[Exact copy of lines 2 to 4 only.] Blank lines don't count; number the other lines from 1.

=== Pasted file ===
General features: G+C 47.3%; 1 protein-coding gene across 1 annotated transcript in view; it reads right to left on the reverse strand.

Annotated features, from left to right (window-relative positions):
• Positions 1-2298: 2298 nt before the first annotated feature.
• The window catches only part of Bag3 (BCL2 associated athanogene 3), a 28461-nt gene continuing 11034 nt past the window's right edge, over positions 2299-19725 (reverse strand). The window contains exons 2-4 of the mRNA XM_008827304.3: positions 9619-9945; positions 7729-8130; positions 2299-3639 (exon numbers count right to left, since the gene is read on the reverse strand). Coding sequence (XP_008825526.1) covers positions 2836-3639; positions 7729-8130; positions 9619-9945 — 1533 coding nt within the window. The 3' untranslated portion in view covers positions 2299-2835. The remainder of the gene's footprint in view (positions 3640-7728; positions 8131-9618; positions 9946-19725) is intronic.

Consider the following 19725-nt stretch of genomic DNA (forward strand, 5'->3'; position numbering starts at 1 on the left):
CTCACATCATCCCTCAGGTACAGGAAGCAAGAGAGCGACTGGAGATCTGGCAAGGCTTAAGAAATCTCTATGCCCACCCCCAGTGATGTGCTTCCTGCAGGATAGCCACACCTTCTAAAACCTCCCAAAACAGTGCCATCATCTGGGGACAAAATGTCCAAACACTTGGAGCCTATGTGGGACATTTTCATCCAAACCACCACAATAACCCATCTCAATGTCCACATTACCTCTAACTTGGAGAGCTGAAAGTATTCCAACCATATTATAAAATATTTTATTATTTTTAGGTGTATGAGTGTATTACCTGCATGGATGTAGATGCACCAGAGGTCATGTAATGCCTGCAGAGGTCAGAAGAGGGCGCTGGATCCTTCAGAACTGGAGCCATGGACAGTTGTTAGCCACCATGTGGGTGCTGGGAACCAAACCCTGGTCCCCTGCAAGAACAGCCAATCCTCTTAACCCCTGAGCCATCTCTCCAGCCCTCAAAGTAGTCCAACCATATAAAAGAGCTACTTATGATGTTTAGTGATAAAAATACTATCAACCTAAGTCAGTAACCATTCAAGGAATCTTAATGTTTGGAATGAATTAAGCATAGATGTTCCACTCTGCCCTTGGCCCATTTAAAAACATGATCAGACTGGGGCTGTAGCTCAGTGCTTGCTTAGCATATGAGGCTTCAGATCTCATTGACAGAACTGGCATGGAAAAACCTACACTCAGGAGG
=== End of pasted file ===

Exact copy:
Annotated features, from left to right (window-relative positions):
• Positions 1-2298: 2298 nt before the first annotated feature.
• The window catches only part of Bag3 (BCL2 associated athanogene 3), a 28461-nt gene continuing 11034 nt past the window's right edge, over positions 2299-19725 (reverse strand). The window contains exons 2-4 of the mRNA XM_008827304.3: positions 9619-9945; positions 7729-8130; positions 2299-3639 (exon numbers count right to left, since the gene is read on the reverse strand). Coding sequence (XP_008825526.1) covers positions 2836-3639; positions 7729-8130; positions 9619-9945 — 1533 coding nt within the window. The 3' untranslated portion in view covers positions 2299-2835. The remainder of the gene's footprint in view (positions 3640-7728; positions 8131-9618; positions 9946-19725) is intronic.